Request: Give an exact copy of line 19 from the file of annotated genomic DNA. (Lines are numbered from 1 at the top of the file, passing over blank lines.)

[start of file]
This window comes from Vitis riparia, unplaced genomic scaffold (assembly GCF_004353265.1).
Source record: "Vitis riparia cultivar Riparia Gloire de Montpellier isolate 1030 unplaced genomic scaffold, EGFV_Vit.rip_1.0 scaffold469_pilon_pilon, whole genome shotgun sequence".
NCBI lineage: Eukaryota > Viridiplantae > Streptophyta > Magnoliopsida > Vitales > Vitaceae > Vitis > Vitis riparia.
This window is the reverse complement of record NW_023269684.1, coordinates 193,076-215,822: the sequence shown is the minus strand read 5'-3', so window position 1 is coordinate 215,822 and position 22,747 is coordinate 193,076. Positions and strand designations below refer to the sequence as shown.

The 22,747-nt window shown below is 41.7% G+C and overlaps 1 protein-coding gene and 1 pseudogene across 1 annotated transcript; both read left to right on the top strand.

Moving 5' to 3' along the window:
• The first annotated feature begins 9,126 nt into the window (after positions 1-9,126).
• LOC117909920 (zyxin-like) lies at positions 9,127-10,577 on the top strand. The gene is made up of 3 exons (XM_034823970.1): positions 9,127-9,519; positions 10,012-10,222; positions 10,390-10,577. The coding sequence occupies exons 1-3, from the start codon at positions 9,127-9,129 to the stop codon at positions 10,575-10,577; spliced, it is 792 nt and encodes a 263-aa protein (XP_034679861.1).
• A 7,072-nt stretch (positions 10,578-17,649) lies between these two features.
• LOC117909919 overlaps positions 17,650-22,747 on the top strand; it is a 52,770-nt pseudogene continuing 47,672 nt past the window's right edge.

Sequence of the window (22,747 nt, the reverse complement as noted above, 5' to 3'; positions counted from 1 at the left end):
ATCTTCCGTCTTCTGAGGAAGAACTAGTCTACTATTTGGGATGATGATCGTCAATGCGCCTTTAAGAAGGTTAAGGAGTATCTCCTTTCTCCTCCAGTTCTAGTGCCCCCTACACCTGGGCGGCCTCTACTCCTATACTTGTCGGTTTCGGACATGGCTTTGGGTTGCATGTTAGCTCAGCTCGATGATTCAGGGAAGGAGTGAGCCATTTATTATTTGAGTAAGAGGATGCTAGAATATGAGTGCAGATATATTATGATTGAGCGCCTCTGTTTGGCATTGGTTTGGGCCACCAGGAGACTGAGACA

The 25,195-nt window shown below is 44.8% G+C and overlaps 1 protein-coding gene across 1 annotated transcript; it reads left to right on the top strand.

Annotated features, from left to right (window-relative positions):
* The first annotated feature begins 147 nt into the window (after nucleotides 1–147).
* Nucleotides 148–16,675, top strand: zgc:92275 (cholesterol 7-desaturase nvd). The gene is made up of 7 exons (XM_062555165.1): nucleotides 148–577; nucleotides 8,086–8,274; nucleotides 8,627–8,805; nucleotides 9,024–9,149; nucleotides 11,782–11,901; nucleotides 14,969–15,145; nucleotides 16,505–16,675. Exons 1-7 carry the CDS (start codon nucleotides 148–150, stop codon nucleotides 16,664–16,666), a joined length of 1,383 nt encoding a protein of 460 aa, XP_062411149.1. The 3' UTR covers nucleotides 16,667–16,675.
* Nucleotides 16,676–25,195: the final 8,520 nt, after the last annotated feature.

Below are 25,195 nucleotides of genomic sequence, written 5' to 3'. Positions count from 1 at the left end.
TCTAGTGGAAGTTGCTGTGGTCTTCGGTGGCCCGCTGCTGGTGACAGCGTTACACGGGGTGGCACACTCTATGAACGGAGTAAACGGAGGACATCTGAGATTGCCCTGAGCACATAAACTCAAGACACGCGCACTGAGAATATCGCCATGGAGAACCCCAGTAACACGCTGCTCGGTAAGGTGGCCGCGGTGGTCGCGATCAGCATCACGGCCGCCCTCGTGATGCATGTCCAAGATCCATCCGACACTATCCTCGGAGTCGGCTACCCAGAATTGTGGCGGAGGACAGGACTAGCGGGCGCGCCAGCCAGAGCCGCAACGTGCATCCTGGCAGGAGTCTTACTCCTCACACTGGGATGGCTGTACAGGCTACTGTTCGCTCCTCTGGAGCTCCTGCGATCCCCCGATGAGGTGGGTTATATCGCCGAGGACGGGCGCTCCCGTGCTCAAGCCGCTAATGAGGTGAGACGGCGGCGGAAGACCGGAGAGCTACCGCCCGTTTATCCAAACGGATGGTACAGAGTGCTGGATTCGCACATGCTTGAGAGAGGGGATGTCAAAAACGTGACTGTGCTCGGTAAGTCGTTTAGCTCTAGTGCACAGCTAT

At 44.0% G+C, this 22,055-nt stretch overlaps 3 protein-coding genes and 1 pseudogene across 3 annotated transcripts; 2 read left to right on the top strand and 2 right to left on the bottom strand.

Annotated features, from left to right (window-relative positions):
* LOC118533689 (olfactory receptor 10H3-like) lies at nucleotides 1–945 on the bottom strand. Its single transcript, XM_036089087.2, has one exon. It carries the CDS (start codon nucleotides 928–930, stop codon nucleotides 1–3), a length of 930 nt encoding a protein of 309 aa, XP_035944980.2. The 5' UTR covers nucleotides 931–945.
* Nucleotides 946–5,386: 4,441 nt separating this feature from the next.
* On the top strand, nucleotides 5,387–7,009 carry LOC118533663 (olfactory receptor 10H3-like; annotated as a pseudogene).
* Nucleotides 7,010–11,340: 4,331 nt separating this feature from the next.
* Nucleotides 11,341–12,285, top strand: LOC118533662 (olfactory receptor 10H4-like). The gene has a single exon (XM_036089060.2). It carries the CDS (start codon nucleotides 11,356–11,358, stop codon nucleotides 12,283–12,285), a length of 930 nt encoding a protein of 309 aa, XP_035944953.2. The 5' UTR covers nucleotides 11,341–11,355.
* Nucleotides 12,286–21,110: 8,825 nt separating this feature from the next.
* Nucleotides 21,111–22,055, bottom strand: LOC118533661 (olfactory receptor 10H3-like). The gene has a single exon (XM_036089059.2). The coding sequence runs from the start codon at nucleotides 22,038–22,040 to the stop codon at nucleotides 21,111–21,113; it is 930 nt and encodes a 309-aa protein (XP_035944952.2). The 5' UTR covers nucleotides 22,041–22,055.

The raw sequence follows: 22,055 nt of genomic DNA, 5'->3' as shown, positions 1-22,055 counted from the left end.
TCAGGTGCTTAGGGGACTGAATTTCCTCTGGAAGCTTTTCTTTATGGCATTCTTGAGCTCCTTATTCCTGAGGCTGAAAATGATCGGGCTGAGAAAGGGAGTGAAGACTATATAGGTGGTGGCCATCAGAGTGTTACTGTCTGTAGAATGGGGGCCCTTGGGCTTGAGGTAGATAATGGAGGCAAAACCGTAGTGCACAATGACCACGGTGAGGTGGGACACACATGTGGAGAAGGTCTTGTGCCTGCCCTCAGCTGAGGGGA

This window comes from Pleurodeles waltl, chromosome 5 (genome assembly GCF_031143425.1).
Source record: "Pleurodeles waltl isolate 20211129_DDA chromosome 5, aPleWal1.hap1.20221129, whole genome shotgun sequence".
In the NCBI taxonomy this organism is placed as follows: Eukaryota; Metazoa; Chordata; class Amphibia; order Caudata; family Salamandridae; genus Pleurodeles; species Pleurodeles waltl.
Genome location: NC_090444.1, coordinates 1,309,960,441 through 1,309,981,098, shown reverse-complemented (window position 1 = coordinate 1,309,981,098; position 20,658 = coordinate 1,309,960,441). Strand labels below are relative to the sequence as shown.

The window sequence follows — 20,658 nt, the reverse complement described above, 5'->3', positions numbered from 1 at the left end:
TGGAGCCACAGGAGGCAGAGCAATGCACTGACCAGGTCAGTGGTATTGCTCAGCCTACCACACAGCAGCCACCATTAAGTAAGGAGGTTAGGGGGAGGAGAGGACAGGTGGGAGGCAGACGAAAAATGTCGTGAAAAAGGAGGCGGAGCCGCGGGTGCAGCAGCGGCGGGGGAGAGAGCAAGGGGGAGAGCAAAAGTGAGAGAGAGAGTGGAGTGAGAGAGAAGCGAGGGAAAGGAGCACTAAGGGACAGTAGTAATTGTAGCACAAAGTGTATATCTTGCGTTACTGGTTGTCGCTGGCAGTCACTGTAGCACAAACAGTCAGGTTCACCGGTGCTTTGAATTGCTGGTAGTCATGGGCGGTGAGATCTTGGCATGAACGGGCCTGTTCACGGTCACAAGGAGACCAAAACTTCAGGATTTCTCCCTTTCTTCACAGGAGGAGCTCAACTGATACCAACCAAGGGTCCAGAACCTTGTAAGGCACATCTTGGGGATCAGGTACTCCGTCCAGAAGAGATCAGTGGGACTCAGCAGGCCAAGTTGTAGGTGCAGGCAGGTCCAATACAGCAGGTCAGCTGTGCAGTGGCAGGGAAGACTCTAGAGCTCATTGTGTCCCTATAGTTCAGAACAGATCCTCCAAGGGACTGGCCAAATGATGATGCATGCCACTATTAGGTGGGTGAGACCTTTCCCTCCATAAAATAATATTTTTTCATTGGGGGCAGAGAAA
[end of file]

TCTAGTGGAAGTTGCTGTGGTCTTCGGTGGCCCGCTGCTGGTGACAGCGTTACACGGGGTGGCACACTCTATGAACGGAGTAAACGGAGGACATCTGAGATTGCCCTGAGCACATAAACTCAAGACACGCGCACTGAGAATATCGCCATGGAGAACCCCAGTAACACGCTGCTCGGTAAGGTGGCCGCGGTGGTCGCGATCAGCATCACGGCCGCCCTCGTGATGCATGTCCAAGATCCATCCGACACTATCCTCGGAGTCGGCTACCCAGAATTGTGGCGGAGGACAGGACTAGCGGGCGCGCCAGCCAGAGCCGCAACGTGCATCCTGGCAGGAGTCTTACTCCTCACACTGGGATGGCTGTACAGGCTACTGTTCGCTCCTCTGGAGCTCCTGCGATCCCCCGATGAGGTGGGTTATATCGCCGAGGACGGGCGCTCCCGTGCTCAAGCCGCTAATGAGGTGAGACGGCGGCGGAAGACCGGAGAGCTACCGCCCGTTTATCCAAACGGATGGTACAGAGTGCTGGATTCGCACATGCTTGAGAGAGGGGATGTCAAAAACGTGACTGTGCTCGGTAAGTCGTTTAGCTCTAGTGCACAGCTAT